08 November 2016
SOOO . . . voted.
Turnout was light in the rural sticks I inhabit in New Hampshire. This be me first time voting in this little place. There is no common or green. There is no village of little shops and civil war monuments. There is no meeting house or great town hall. No, there is a crossroads and at the top is an old colonial house with a sign on one side says town hall and on the other library. Next to that is another old colonial house. Across from that is the small elementary school that only goes to grade 5. If you look across the road there is a church and across from that two small cape homes and that's the town centre.
The kiddos had the day off so the town could vote. I don't think there are more than 250 people live here. No wonder turnout seemed light! That's because it was, we are light on population.
Dragon told the wife where she lives on the Jersey shore it was like a ghost town. Hardly anyone voting. Could be they didn't like the choices and simply stayed home?
I heard Manchester had lines. Wait was maybe 15 minutes but it moved constantly. People in and out as quick as they could colour in the dot.
Where I used to live which actually had a village green, you'd go to the high school (which was usually in session), check in, get your ballot and vote in a curtained booth. Then you'd hand the ballot over to one of the two people manning the ballot box and off you go.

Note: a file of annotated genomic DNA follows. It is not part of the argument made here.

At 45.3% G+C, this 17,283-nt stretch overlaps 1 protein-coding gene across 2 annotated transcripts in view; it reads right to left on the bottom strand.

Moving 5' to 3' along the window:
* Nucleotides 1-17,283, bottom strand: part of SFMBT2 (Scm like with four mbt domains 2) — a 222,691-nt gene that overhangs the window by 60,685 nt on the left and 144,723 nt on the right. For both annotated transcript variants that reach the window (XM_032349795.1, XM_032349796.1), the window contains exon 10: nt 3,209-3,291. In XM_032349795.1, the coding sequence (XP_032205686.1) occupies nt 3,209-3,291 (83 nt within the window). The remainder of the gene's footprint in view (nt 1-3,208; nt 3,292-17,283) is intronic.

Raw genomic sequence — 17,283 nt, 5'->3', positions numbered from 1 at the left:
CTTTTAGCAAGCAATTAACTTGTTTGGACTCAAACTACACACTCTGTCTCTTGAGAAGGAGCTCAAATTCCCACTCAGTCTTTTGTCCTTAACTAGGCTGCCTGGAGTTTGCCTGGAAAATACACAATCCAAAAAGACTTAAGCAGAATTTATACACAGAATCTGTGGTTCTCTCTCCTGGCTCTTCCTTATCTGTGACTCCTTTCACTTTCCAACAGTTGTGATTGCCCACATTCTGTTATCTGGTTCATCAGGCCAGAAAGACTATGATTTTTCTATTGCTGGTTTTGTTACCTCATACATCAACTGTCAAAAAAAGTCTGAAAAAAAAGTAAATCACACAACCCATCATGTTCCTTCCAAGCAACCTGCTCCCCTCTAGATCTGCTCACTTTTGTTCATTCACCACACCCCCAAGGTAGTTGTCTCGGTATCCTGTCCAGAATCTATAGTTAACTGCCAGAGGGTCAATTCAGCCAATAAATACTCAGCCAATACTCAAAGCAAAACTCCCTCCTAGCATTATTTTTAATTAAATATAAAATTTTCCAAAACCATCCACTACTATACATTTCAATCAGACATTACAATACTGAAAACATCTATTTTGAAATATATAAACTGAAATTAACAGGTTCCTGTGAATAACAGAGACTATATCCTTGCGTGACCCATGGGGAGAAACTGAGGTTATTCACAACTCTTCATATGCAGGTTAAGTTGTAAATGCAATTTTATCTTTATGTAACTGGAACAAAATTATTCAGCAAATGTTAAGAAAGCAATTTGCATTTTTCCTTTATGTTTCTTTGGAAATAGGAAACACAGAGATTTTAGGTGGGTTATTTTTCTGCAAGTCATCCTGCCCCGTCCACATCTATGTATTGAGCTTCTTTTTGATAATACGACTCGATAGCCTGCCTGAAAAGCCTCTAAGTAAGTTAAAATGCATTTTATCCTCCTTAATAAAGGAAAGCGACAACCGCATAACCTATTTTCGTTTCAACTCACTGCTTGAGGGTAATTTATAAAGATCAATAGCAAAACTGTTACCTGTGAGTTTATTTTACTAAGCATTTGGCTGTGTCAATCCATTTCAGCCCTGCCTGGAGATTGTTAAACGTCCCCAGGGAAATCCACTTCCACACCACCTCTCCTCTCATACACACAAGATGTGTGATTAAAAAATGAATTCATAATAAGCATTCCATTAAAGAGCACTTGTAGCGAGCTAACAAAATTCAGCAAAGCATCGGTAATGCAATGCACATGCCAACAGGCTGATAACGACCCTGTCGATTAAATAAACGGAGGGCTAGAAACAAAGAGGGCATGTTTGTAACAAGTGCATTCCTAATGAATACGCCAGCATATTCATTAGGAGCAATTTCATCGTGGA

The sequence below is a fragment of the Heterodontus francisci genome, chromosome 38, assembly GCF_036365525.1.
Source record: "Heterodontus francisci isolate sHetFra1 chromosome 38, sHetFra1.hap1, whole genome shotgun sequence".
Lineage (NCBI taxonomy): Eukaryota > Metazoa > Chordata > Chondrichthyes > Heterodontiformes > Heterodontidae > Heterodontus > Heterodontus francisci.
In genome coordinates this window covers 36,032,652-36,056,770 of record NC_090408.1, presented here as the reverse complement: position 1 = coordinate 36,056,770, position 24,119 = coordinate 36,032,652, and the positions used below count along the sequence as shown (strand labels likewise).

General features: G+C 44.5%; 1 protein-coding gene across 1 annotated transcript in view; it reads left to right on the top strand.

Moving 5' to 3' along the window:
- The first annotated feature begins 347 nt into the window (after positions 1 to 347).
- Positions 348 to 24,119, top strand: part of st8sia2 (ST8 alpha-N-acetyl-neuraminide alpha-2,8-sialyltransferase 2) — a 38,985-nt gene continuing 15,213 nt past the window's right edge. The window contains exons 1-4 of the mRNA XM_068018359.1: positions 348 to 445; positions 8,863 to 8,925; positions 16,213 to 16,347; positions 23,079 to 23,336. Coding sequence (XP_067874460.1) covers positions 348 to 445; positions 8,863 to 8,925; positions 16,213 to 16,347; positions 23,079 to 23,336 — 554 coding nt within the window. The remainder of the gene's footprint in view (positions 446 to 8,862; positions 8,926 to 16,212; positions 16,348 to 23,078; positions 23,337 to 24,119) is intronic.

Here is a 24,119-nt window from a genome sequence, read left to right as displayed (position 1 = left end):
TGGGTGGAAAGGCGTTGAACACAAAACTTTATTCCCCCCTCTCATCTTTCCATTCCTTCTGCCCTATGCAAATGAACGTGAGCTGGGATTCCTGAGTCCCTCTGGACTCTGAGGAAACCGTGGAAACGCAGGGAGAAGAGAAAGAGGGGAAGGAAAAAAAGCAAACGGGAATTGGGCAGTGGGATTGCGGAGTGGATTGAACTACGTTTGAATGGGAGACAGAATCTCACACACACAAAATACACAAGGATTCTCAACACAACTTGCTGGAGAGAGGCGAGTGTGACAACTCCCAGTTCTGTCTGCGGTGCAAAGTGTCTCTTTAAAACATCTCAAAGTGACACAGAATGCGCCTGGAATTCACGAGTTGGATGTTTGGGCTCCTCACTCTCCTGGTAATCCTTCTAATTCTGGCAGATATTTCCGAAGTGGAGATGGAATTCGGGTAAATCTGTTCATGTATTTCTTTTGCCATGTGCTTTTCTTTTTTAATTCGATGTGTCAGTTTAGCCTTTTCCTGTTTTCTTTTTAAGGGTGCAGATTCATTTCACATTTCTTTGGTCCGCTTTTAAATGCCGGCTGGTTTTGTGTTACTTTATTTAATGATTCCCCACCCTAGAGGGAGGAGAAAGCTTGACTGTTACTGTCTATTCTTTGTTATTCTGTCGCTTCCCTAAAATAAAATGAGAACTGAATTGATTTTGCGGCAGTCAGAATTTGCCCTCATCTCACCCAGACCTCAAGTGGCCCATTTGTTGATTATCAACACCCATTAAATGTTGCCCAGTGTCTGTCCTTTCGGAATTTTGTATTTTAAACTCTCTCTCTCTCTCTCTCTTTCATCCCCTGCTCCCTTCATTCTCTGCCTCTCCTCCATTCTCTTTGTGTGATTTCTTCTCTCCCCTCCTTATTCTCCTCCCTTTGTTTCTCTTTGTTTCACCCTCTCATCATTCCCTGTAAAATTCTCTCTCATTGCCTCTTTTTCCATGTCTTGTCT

But not today Berta, not today. Today was entirely a different process. You go to the empty school and outside is one democratic candidate holding her own sign with one supporter holding another. They greet you sweetly, hope you will vote for her and you have a small chat which warms you to her and her one supporter. Not like me former polling place where you made your way inside between dozens of teenagers who were making fun of the voters and screaming democrats on one side of the walk and republicans on the other (seemed like hundreds of these sign toters) and you were glad to get inside to more teenagers and lines to vote. NO nothing like that this time. I checked in, I got introduced to the polling workers at the tables, I was given my license back with a paper ballot and onward to the voting booth I did go, eldest child in tow (in this state you can bring the young one with you). I voted, and as I did I told the eldest kiddo why I was voting for this person and not for that person and down the list I went. We took a pic of him and me ballot (also legal in our state).